REVIEW OF THE SCHENGEN AGREEMENT: STRICTER CONTROL FOR EU TRAVELERS

Daniel A. Tanner - Dec 7, 2015
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Stricter controls after the events in Paris will change the way people travel around Europe. The corridors for EU passengers at airports and ports of the Schengen area are closed.

After the recent meeting of the European Ministers of Interior and Justice, an immediate review of the Schengen Agreement, which provided for the free movement of persons within EU borders, has been decided as a result.

This means that identity checks will be carried out on all passengers, whether they are EU or not, resulting in longer waiting times particularly at airports and ports, in addition to the waiting time at the customs area.

Mario Morcone, the Italian government immigration chief, explained how the new Schengen Agreement will work: “In ports and airports, the corridor ‘EU citizens’ will not be available any more, everyone will be screened by the police. The police will have to consult the available databases and the queues will be inevitable and in some cases long.”

These measures are combined with the famous PNR, the Passenger Name Record, a hypothesis that was already advanced by France after the attacks on Charlie Hebdo in January. All passenger data, including the number of travel companions, the state of health and methods of payment, will be archived and accessible by the security forces for a year. According to press sources, the procedure should be fully implemented by the end of the year.

A register for the passengers is to be shared at the European level, name tickets for the trains and metal detectors at the stations. In addition, there will be stricter controls at security gates at the airport, resulting in longer queues to access the boarding area.

This could be the scenario for travelling in the coming months, whether by air or rail.

Earlier this year, after the attacks on Charlie Hebdo, the first proposals concerning the creation of a single register of passengers, the so called PNR had already appeared in the European Parliament. To this extent then the hypothesis of name tickets for train passengers was added, a proposal which emerged during the European summit of Ministers of Transport, following the attack on the Thalys train to Amsterdam.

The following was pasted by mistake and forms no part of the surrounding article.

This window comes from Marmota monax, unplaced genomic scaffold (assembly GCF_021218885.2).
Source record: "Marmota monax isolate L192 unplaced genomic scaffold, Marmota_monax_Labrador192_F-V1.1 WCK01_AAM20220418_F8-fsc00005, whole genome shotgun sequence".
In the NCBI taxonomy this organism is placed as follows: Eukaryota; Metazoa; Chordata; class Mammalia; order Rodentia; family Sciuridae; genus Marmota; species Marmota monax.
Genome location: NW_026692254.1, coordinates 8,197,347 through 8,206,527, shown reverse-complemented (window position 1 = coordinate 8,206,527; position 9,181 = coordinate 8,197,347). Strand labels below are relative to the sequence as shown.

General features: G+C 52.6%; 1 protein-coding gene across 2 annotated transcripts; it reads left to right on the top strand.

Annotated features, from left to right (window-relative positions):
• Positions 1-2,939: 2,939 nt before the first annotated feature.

In addition, in 2016 the security gates may also disembark at railway stations, with the City of Light as the first test basin for SNCF.

Now, after the recent events in Paris, the security issue kicks in. And even with respect to the regularity of the operations and without affecting the punctuality of services, passengers would have to stick to the more restrictive rules on the security front.

Increased surveillance, more accurate and time consuming metal detector controls could therefore characterize the holidays of departing passengers in the coming weeks, also due to the expected increase in traffic at airports for departing passengers during the Christmas and New Year holidays within the Schengen Agreement area.

Finally, in the coming weeks, after the explosion of the Russian jet flying above the Sinai Peninsula, British and other experts will be sent to analyze the security protocols of many airports (outside the European Union, the United States and Israel). Among the countries involved, they should now land on Thailand, Indonesia and the Philippines, then to Kenya, after the checks carried out on the airports in North Africa and the Middle East.

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